Saturday, February 9, 2008

Clinton gets desperate

Four years ago, John Kerry made a desperate gamble and dipped into his personal fortune -- he is indirectly connected to the Forbes dynasty on his mother's side -- and loaned his campaign $6 million. It paid off in spades. But that was very early in the campaign, well before the regional primaries, way before Super Tuesday.

Now, Hillary Clinton has loaned $5 million of her own money to her campaign. This time, I think it's too little too late. If her campaign is bleeding money, Barack Obama is raising it like crazy -- $3 million just on Thursday. In her latest column, even Margaret Noonan (the woman who wrote the elder Bush's infamous "Read My Lips" speech) suggests the momentum is now tilting clearly in Obama's favour; and that the" superdelegates" who have staunchly been behind Clinton may have now quietly decided to flip and vote for the Man from Illinois if it goes to the convention floor.

That kind of backstabbing would be more stupid than just openly admitting the truth. But beyond that there are from my perspective some big problems with the American Way of politics. Two stick out.

First, if one accepts public financing, he or she is limited to how much they can spend. If they don't they can spend as much as they want. Edwards did the right thing and took public money but it made him an even bigger minnow in a war of attrition. Most other countries set out strict limits for both the nomination process and the race to the actual election.

Second, unique among democracies in the world, America doesn't have free time advertising; that is, requiring networks to give over some time each night during a campaign to let the campaigns tell their stories unfiltered. The best known example is the UK and their announcements which usually have professional production values and a bit of wit attached to them. Canada has a hybrid system with both paid and free time ads.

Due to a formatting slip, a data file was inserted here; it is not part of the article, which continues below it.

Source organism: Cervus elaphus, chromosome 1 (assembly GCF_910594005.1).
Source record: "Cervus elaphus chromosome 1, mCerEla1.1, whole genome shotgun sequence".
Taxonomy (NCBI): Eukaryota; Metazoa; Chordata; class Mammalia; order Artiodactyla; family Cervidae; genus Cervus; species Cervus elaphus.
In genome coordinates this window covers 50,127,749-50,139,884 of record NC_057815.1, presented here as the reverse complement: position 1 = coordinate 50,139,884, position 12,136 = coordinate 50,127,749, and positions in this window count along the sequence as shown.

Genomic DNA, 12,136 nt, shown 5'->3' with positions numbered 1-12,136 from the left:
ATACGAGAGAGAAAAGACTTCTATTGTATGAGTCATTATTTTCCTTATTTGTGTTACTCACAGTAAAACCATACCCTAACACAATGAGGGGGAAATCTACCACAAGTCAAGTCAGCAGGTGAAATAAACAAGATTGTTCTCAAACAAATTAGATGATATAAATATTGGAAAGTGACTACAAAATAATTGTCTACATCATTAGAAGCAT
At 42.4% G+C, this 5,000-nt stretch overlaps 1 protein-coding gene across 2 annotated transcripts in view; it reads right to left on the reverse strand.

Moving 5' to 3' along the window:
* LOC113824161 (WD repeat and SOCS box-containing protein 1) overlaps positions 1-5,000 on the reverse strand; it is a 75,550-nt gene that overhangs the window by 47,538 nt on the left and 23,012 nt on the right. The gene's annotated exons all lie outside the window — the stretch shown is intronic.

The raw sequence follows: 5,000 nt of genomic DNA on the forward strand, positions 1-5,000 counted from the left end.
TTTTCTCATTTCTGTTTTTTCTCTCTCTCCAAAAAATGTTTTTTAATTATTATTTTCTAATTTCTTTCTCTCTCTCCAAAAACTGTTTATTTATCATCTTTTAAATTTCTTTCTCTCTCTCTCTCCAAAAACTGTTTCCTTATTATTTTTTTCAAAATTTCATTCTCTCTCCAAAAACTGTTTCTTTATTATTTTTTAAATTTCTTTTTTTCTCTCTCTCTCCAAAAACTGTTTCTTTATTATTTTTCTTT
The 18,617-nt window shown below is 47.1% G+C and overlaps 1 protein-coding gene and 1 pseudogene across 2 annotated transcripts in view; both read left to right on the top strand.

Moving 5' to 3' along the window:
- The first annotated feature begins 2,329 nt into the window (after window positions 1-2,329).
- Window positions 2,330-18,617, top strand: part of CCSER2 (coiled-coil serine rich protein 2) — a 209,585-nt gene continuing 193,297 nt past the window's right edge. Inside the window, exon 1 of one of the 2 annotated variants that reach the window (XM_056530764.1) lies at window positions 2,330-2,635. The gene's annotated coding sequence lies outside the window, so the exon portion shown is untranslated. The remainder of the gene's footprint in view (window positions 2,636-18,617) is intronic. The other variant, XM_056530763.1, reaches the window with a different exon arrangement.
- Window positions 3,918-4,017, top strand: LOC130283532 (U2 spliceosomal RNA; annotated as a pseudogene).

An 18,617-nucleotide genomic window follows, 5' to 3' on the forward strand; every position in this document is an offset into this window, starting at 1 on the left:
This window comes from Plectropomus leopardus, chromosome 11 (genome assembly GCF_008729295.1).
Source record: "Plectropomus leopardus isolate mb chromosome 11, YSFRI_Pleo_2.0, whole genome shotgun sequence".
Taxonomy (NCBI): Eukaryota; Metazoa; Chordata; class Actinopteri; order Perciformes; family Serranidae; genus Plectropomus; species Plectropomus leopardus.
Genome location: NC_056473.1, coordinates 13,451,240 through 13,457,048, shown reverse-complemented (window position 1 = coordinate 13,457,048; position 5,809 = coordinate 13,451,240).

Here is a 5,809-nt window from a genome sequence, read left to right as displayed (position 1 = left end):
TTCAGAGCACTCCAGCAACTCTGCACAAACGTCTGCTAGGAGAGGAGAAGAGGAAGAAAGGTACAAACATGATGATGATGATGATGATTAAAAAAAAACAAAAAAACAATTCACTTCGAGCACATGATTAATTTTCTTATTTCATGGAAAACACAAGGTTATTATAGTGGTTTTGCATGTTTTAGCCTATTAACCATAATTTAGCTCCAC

If everyone in the States had a strict limit of spending and an allotted time to speak out, it would be a more thoughtful and less personal debate; and winning and losing would depend less on personality and more on character. It would be an issues based campaign. And there would be people who actually deserve to run for the highest office in the land; not people who run just because they have money because they're born with it or are convincing authors.

The rate things are going, though, it's going to be McCain vs either Clinton or OBama and it will come to a battle of personalities. America needs a better debate than that.

And I'd start the debate by getting rid of the "commission on Presidential debates" and letting the League of Women Voters do the job again. And let the LWV, not the networks, determine who are viable candidates. Heck, get Ralph Nader involved too -- just so Americans can see for themselves how irrelevant he has become.

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